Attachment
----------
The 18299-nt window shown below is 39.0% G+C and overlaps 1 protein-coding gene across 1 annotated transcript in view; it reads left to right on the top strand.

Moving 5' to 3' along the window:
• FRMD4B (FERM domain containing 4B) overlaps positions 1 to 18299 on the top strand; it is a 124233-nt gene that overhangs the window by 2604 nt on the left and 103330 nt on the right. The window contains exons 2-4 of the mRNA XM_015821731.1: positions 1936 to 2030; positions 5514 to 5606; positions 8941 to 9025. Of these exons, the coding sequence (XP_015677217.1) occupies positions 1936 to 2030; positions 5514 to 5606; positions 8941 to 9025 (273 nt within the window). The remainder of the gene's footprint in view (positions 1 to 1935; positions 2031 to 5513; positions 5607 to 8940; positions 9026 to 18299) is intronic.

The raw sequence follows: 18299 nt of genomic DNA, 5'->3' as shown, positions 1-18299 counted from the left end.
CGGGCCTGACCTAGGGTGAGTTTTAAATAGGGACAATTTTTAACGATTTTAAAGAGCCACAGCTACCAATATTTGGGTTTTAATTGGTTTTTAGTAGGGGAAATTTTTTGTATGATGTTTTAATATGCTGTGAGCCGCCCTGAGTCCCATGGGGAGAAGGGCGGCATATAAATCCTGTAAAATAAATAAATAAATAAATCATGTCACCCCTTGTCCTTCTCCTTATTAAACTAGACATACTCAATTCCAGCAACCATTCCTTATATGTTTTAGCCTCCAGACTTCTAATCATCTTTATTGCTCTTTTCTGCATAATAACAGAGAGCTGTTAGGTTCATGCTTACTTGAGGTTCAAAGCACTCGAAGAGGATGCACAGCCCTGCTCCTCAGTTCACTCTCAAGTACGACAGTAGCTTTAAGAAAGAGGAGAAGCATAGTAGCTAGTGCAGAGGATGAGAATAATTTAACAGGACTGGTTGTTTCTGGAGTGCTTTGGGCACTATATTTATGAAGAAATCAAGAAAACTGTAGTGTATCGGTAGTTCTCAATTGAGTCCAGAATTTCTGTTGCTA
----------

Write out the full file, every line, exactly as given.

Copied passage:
The 18299-nt window shown below is 39.0% G+C and overlaps 1 protein-coding gene across 1 annotated transcript in view; it reads left to right on the top strand.

Moving 5' to 3' along the window:
• FRMD4B (FERM domain containing 4B) overlaps positions 1 to 18299 on the top strand; it is a 124233-nt gene that overhangs the window by 2604 nt on the left and 103330 nt on the right. The window contains exons 2-4 of the mRNA XM_015821731.1: positions 1936 to 2030; positions 5514 to 5606; positions 8941 to 9025. Of these exons, the coding sequence (XP_015677217.1) occupies positions 1936 to 2030; positions 5514 to 5606; positions 8941 to 9025 (273 nt within the window). The remainder of the gene's footprint in view (positions 1 to 1935; positions 2031 to 5513; positions 5607 to 8940; positions 9026 to 18299) is intronic.

The raw sequence follows: 18299 nt of genomic DNA, 5'->3' as shown, positions 1-18299 counted from the left end.
CGGGCCTGACCTAGGGTGAGTTTTAAATAGGGACAATTTTTAACGATTTTAAAGAGCCACAGCTACCAATATTTGGGTTTTAATTGGTTTTTAGTAGGGGAAATTTTTTGTATGATGTTTTAATATGCTGTGAGCCGCCCTGAGTCCCATGGGGAGAAGGGCGGCATATAAATCCTGTAAAATAAATAAATAAATAAATCATGTCACCCCTTGTCCTTCTCCTTATTAAACTAGACATACTCAATTCCAGCAACCATTCCTTATATGTTTTAGCCTCCAGACTTCTAATCATCTTTATTGCTCTTTTCTGCATAATAACAGAGAGCTGTTAGGTTCATGCTTACTTGAGGTTCAAAGCACTCGAAGAGGATGCACAGCCCTGCTCCTCAGTTCACTCTCAAGTACGACAGTAGCTTTAAGAAAGAGGAGAAGCATAGTAGCTAGTGCAGAGGATGAGAATAATTTAACAGGACTGGTTGTTTCTGGAGTGCTTTGGGCACTATATTTATGAAGAAATCAAGAAAACTGTAGTGTATCGGTAGTTCTCAATTGAGTCCAGAATTTCTGTTGCTA